...a bitter blow to the attacking force, who were tee-ed up for really big things, to find they had come over two thousand miles to attack a place without a single real military objective.

—Captain A. G. Talbot[16]


Colour photo of a small graveyard with about 40 dark grey gravestones

Three of the British airmen killed during the raid were buried in the Commonwealth War Graves section of Tromsø's main cemetery.[17]

In 2005, Ron Mackay wrote that twelve Albacores and four Fulmars had been lost with nine men killed, 27 taken prisoner and two rescued by the Russians after two days at sea.[12] In 2012, Jones wrote that 16 aircraft were lost in the raids.[16] In 2014, Chorlton rote that Victorious lost 13 Albacores and their crews in the raid.[18]

Subsequent operations[]

The Albacore squadrons were transferred from Victorious during August and replaced by the Albacores of 817 and 832 NAS. Victorious became part of Force M operating towards Bear Island and the approaches to the White Sea during Operation Dervish. On 3 September, an attack on ships sailing from Tromso to Kirkenes began but when cloud cover dissipated, the formation leaders aborted the attack according to their instructions because to the risk of interception by the Luftwaffe fighters at Banak. Force M remained off the Norwegian coast and on 12 September an attack was made on ships and shore installations at Bodo, one ship being sunk and an aluminium factory at Glomfjord being damaged. The lack of fighter opposition led to a second raid being planned but this was cancelled when the force was spotted by an He 111. Victorious was carrying two Grumman Martlet fighters borrowed from HMS Argus which caught up with the German bomber and shot it down. Two Blohm & Voss BV 138 flying boats began to shadow the force and the FAA Fulmars found it impossible to penetrate their armour with .303 Browning machine-gun fire. A raid on 9 October was hampered by heavy seas, five of the 13 Albacores on deck being damaged; three Albacores managed to find and attack a freighter. During the afternoon, eight composite crews from 817 and 832 NAS attacked two merchantmen which were escorted by flak ships and achieved several bomb hits, once ship crew taking to their lifeboats.[12]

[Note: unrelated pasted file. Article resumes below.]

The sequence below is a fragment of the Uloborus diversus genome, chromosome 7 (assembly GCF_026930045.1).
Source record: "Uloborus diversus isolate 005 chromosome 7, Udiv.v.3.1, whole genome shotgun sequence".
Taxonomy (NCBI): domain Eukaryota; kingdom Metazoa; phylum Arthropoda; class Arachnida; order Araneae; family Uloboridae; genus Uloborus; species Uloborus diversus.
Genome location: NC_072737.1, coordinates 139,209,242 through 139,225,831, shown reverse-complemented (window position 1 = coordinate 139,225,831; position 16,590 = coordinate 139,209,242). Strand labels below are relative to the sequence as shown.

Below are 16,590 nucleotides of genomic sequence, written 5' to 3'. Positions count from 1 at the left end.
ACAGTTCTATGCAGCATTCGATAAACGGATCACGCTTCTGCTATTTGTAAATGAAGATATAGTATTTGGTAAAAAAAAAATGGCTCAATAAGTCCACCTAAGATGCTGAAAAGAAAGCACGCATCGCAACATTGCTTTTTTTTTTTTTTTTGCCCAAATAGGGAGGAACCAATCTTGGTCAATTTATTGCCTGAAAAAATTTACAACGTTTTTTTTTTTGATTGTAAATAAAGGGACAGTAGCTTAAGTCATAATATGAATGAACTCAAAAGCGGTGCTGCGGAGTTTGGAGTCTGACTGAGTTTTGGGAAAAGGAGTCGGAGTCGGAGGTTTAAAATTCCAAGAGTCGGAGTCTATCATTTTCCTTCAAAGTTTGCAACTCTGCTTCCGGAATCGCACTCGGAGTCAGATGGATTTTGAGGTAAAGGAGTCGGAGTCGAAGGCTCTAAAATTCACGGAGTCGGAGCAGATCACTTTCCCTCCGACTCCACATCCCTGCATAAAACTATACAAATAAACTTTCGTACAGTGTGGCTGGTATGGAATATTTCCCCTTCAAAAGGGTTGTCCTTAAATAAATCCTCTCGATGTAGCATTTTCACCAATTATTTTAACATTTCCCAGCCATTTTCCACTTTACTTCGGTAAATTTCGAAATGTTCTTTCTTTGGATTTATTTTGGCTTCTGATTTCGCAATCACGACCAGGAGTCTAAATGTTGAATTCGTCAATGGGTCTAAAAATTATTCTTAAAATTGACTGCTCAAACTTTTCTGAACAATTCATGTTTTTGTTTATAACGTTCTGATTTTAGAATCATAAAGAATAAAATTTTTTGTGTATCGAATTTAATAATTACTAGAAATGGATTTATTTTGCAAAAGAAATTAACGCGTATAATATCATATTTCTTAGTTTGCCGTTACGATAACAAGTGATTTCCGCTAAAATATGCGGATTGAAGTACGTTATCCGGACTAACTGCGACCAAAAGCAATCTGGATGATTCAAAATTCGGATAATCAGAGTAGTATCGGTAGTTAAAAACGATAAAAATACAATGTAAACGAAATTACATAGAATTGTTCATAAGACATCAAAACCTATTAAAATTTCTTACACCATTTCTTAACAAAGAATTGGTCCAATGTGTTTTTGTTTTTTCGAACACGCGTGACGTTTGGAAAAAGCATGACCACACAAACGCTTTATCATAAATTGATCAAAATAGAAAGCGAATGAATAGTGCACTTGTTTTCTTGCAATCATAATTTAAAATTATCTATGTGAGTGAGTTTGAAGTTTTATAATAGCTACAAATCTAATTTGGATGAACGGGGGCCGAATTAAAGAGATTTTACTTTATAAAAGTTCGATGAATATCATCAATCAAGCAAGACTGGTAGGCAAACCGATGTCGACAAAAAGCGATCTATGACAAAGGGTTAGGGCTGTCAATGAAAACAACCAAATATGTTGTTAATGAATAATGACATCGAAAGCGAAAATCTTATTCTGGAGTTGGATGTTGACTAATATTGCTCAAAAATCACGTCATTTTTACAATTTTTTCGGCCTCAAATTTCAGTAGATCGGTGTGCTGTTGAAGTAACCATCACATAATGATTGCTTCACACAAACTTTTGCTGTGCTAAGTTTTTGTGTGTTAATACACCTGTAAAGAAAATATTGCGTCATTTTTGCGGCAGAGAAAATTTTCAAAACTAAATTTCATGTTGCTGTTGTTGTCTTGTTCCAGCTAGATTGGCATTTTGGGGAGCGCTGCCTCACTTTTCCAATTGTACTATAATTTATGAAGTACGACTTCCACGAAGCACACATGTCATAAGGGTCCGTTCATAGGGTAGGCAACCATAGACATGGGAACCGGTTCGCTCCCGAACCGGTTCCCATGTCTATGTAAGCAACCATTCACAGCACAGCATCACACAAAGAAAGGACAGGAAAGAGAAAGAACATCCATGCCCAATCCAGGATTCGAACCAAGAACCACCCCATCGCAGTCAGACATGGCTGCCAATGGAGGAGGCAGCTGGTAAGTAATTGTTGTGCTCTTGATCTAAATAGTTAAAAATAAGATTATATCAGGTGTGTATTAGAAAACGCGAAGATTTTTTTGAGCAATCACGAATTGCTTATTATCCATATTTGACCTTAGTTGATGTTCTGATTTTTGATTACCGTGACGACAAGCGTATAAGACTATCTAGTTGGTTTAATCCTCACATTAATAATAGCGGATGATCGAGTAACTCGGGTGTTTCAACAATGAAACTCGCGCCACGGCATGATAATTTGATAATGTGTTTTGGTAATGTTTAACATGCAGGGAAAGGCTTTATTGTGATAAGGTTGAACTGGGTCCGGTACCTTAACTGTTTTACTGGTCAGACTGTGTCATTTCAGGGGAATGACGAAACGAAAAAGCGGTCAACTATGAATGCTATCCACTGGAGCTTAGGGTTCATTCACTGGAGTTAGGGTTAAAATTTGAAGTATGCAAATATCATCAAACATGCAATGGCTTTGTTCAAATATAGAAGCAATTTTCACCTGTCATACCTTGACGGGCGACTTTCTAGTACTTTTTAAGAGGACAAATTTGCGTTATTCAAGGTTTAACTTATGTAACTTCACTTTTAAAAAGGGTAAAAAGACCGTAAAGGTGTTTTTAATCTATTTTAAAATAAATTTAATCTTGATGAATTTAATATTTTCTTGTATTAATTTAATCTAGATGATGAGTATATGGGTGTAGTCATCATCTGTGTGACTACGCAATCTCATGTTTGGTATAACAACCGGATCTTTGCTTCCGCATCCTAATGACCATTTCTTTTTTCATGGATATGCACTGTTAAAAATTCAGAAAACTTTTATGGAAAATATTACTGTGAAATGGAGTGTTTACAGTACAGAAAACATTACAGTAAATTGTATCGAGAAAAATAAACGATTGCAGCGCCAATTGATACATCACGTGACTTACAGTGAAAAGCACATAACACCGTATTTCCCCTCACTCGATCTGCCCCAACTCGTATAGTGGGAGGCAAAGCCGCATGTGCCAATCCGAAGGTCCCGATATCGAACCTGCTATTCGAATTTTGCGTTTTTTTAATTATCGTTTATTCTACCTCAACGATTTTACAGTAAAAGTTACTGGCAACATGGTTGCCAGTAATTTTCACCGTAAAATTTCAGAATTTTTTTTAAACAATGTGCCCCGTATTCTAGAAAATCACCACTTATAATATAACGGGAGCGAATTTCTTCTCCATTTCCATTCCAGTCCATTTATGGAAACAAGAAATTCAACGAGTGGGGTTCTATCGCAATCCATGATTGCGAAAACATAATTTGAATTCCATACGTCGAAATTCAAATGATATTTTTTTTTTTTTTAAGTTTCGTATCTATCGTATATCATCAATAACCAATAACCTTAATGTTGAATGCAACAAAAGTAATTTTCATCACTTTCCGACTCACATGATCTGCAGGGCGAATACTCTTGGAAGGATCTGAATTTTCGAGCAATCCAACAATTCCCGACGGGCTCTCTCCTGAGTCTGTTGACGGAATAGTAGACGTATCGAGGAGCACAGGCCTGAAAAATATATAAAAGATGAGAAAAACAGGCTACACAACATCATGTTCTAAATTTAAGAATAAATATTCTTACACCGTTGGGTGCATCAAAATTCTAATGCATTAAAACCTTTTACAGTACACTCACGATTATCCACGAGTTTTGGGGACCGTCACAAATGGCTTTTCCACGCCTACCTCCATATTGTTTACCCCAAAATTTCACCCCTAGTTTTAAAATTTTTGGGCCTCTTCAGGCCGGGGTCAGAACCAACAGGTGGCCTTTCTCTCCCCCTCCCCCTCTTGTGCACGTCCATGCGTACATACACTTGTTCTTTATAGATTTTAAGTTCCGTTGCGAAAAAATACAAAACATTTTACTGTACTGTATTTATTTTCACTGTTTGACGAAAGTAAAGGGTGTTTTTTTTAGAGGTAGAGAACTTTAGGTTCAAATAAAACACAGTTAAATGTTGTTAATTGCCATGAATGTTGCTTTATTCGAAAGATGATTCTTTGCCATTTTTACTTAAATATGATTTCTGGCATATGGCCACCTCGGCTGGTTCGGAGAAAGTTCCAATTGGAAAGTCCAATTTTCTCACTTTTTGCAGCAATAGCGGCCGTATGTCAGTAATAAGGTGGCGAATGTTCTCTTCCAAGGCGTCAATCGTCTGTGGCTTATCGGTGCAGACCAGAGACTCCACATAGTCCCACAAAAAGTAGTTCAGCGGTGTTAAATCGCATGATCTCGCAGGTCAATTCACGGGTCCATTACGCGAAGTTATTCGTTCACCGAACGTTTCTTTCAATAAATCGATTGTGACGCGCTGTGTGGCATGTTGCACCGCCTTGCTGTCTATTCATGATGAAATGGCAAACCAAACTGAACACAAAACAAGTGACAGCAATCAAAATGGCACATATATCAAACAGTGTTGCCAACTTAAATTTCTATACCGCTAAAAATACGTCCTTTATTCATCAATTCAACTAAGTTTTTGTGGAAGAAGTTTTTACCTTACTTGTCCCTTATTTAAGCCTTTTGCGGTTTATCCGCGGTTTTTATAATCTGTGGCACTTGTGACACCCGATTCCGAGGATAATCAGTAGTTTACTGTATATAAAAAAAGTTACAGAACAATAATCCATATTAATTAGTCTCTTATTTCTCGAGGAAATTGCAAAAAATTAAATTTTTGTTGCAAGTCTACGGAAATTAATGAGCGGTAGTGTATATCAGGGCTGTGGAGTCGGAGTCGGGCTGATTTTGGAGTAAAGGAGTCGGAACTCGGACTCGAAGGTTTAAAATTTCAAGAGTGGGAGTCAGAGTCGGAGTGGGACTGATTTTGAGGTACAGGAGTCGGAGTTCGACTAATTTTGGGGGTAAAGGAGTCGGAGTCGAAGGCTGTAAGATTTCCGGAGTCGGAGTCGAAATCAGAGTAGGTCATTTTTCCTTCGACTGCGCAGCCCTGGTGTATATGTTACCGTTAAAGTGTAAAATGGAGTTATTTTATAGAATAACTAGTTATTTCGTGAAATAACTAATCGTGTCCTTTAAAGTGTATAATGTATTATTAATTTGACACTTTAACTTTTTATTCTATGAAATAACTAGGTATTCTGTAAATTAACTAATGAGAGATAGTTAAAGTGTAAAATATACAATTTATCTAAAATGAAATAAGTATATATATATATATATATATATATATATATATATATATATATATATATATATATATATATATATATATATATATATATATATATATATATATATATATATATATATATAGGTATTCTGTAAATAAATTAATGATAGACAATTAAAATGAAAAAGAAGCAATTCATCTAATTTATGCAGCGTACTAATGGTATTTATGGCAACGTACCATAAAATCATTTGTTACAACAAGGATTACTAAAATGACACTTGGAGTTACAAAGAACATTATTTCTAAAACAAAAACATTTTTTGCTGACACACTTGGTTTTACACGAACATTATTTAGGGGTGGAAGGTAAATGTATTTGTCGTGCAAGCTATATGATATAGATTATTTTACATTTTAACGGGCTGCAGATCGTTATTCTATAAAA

1. Rybachy Peninsula in green, ceded to the Soviet Union after the 1939–40 Winter War; area ceded to the USSR in the 1944 Moscow Armistice in yellow; Jäniskoski in red, sold to the USSR in 1947.
  2. Finland participated in the war as a co-belligerent in what became known as the Continuation War (25 June 1941 – 19 September 1944). The term was chosen to imply continuity with the Winter War, rather than collusion with the Nazi invasion.[2]
  3. References differ on the numbers of aircraft claimed. Sturtivant states one Bf 109 and two Bf 110, the Fleet Air Arm Archive web site states two Bf 109s and one Bf 110. Tovey provides the official numbers on page 3172, and they amount to one Bf 109, two Bf 110s and one Ju 87.[9]


  1. Lunde 2011, p. 31.
  2. Lunde 2011, p. 8.
  3. Lunde 2011, pp. 58–61.
  4. Lunde 2011, pp. 61–70, 77–103.
  5. Murfrett 2008, p. 120.
  6. 6.0 6.1 Roskill 1957, pp. 485–486.
  7. 7.0 7.1 Chorlton 2014, p. 15.
  8. 8.0 8.1 8.2 Mackay 2005, p. 139.
  9. 9.0 9.1 9.2 9.3 Sturtivant 1990, p. 86.
  10. Mackay 2005, p. 140.
  11. Wragg 2003, p. 25.
  12. 12.0 12.1 12.2 12.3 12.4 12.5 Mackay 2005, p. 141.
  13. Nordic Aviation During WW2
  14. Sturtivant 2000, p. 40.
  15. Mackay 2005, pp. 141, 140.
  16. 16.0 16.1 Jones 2012, p. 309.
  17. "Tromso Cemetery". Commonwealth War Graves Commission. Retrieved 21 September 2013. 
  18. Chorlton 2014, p. 63.


  • Jones, B. (2012). The Fleet Air Arm in the Second World War 1939–1941: Norway, the Mediterranean and the Bismarck. Publications of the Navy Records Society. I (e-book ed.). Farnham: Ashgate for The Navy Records Society. ISBN 978-1-4094-5737-4. 
  • Lunde, H. O. (2011). Finland's War of Choice: The Troubled German–Finnish Coalition in WWII (digital ed.). Newbury: Casemate. ISBN 978-1-61200-037-4. 
  • Mackay, R. (2005). Britain's Fleet Air Arm in World War Two. Atglen, PA: Schiffer. ISBN 0-7643-2131-5. 
  • Murfrett, M. (2008). Naval Warfare 1919–1945: An Operational History of the Volatile War at Sea (e-book ed.). London: Taylor & Francis. ISBN 0-203-88998-3. 
  • Roskill, S. W. (1957). Butler, J. R. M.. ed. The War at Sea 1939–1945: The Defensive. History of the Second World War United Kingdom Military Series. I (4th impr. ed.). London: HMSO. OCLC 881709135. Retrieved 13 July 2018. 
  • Sturtivant, Ray (1990). British Naval Aviation: The Fleet Air Arm 1917–1990. London: Arms & Armour Press. ISBN 0-85368-938-5. 
  • Sturtivant, Ray (2000). The Swordfish Story (2nd rev. ed.). London: Cassell. ISBN 0-304-35711-1. 
  • Wragg, D. (2003). Fleet Air Arm Handbook 1939–1945. Stroud: Sutton. ISBN 978-0-7509-3430-5. 


  • Chorlton, M., ed (2014). "British Aircraft Carriers of WW2". Cudham, Kent: Kelsey Media Group. ISBN 978-1-909786-27-1. 

Further reading[]

External links[]